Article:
The extensive graveyard lies in a majestic setting across the bridge from town, framed by the Bitterroot River on its east edge and a breathtaking slice of the Bitterroot Mountain range to the west. People come out here to walk and think in the peace and quiet, said Cole. They train for the high school track team, they eat their lunches – and they run the steps to the pump house.

“The saying is it’s nine steps down and 102 to come back up,” Cole said with a chuckle.

Here facing south on the east side of the cemetery is the flat, black egg-shaped stone marking Hoyt Axton’s final resting place. The singer, actor and writer of such pop hits as “Joy to the World,” “Never Been to Spain” and “Lay Lady Lay” moved to the Bitterroot shortly after shooting a movie here in the late 1980s. He died in 1999.

“Hoyt Wayne Axton” is inscribed on his stone, below a photo of the burly baritone in his signature vest and cowboy hat, slightly atilt.

If you’re up Anaconda way at Mount Olivet Cemetery, you might seek out the final resting place of the Lizzie Borden family maid. Bridget Sullivan, who died in Butte in 1948, was washing windows the morning of the grisly hatchet murders in Fall River, Mass., in 1892.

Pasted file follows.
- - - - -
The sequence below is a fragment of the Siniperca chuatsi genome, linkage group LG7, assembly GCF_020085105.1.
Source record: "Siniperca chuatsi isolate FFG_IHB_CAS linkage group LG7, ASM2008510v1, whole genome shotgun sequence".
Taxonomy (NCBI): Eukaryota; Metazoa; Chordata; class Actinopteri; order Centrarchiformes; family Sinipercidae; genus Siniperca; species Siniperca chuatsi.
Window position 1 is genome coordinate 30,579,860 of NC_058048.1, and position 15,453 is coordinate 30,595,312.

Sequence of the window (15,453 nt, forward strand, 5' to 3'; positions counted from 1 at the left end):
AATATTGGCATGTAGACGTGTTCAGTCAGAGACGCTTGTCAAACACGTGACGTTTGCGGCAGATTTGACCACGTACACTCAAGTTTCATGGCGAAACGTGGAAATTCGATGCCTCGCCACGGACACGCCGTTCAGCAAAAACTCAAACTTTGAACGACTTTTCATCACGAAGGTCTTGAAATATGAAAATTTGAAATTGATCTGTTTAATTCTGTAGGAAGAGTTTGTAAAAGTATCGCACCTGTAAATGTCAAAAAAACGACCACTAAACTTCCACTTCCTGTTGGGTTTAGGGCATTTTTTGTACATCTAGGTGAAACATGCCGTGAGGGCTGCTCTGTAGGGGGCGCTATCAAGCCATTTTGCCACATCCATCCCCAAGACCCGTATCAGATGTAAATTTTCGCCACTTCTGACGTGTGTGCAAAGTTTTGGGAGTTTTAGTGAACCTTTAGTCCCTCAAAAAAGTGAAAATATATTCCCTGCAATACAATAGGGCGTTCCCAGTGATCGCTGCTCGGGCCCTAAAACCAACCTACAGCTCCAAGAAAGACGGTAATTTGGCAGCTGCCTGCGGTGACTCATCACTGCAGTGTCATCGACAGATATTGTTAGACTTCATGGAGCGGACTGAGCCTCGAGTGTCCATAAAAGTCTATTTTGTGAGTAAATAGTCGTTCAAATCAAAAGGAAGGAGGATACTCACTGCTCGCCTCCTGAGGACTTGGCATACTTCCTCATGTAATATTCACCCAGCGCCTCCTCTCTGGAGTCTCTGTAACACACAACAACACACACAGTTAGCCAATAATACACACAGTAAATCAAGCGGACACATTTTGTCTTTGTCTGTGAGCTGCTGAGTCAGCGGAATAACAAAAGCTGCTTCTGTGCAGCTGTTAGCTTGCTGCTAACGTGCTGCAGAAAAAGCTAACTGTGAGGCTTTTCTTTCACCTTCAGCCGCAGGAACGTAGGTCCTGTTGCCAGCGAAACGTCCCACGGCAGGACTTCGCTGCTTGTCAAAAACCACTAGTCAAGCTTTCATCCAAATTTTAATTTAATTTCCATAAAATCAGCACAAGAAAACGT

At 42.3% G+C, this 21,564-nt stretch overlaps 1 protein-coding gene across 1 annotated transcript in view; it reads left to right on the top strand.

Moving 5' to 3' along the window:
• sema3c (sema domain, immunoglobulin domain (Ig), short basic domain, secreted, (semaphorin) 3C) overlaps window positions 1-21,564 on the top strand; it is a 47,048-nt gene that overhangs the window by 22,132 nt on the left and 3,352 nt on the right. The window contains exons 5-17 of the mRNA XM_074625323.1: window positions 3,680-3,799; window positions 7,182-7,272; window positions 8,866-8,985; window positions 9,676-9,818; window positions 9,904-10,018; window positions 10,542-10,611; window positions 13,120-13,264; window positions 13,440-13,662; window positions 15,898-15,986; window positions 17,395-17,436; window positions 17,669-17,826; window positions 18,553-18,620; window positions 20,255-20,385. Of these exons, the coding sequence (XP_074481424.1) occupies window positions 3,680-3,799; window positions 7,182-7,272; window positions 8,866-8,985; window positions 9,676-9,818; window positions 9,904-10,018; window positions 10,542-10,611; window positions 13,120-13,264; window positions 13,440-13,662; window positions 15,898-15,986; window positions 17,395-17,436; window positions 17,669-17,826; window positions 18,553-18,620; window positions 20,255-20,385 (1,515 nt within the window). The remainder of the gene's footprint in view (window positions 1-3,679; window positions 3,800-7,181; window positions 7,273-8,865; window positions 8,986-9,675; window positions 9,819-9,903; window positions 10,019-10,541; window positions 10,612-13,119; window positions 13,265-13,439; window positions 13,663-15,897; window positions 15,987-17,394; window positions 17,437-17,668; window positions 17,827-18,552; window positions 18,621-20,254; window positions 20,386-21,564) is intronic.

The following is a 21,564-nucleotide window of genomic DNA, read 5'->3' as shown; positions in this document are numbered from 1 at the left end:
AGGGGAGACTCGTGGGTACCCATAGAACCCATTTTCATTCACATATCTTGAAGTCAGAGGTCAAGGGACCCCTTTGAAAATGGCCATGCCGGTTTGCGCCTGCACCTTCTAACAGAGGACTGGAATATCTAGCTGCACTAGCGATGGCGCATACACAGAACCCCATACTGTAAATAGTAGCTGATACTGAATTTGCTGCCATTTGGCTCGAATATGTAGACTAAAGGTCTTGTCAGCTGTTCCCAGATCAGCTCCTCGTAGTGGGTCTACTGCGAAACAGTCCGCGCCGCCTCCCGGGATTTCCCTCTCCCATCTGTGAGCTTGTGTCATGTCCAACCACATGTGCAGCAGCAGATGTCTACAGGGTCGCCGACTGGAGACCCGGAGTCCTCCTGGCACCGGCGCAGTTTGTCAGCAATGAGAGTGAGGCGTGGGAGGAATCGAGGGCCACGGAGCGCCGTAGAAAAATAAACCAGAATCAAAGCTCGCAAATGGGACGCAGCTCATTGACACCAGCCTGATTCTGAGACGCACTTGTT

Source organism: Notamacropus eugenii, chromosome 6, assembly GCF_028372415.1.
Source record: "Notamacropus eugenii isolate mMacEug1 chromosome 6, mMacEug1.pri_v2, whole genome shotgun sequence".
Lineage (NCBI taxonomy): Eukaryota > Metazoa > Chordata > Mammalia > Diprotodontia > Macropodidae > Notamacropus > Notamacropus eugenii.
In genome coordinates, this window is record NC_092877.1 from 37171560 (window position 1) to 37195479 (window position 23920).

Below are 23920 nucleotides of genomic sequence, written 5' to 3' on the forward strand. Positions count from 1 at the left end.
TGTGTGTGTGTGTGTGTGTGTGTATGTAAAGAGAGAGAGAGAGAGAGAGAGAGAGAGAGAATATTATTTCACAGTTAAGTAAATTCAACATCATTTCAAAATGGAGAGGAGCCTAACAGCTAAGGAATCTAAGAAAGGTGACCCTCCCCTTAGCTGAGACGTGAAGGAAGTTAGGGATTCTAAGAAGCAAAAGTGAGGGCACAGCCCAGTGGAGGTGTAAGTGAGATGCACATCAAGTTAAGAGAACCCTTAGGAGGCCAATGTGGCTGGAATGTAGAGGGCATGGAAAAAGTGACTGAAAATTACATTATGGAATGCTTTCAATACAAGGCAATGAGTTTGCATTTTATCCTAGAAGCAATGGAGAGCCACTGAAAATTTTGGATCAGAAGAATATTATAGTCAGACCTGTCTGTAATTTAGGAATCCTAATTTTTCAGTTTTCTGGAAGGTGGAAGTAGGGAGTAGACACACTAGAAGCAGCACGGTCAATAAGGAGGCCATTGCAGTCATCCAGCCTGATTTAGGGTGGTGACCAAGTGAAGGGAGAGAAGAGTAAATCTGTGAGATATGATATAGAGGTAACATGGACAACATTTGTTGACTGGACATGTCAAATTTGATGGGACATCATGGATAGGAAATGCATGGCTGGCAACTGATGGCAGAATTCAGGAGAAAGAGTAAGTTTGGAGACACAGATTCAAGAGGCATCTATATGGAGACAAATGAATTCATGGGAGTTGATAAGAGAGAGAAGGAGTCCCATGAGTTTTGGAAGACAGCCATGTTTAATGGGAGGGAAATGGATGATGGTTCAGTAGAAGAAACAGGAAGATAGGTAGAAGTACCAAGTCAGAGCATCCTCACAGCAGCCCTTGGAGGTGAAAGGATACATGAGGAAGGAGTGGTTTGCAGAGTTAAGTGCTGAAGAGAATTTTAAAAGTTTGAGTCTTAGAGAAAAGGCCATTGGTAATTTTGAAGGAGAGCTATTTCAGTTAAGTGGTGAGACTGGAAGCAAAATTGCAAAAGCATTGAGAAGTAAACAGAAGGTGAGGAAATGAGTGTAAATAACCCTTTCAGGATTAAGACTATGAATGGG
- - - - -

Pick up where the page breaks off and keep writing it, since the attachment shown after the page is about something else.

Down the river at Hillcrest Cemetery above Deer Lodge, the “original” Betty Crocker lies sleeping.

Janette Kelley was born in 1894 and grew up at 830 Milwaukee Ave. in Deer Lodge. She went to work for the predecessor of General Mills in 1921. In the 1940s, Kelley planned the first Betty Crocker test kitchens and, starting in 1946, oversaw a team of 50 women developing Betty Crocker cookbooks and recipes and answering advice columns.

Kelley, who signed autographs as “Betty Crocker,” died in 1948. Her small two-toned plaque in Hillcrest is perhaps 25 yards to the east of the tool shed, in the middle of the cemetery. Nearby is an empty-looking section devoted to the Grand Army of the Republic. The GAR was a fraternal organization composed of Union Army veterans of the Civil War. A large rock lists the names of white casualties of the 1877 Battle of the Big Hole, in which Chief Joseph’s camp of fleeing Nez Perce rebuffed an early morning attack.


The ambulance that cattle baron Conrad Kohrs sent to the battlefield to care for the wounded was used to bring the dead back to the cemetery at Deer Lodge, the nearest town. The wagon is on display at the Grant-Kohrs Ranch National Historic Site.

Carol Mjelde helps run a home improvement business in Deer Lodge and she raised her family there. In a cemetery that includes the graves of such historic Montana figures as James and Granville Stuart and Judge Hiram Knowles, Mjelde’s eye is often drawn to a smaller, intricately carved monument.

It’s in the form of a Victorian-era easy chair. A tiny hat is in the seat, tiny shoes at the foot of the chair. A little coat hangs from the back.

It’s the grave of Katie Blessinger, daughter of Philip and Mary Blessinger, whose stone is nearby. Katie died May 21, 1888. She was 3 years, 6 months and 16 days old.

“I saw that and I said, ‘Oh, man,’ ” Mjelde said. “The detail that’s on that thing. … I’ll bet you the guy who did it was probably crying the whole time he made that stone.”

Reporter Kim Briggeman can be reached at 523-5266 or at kbriggeman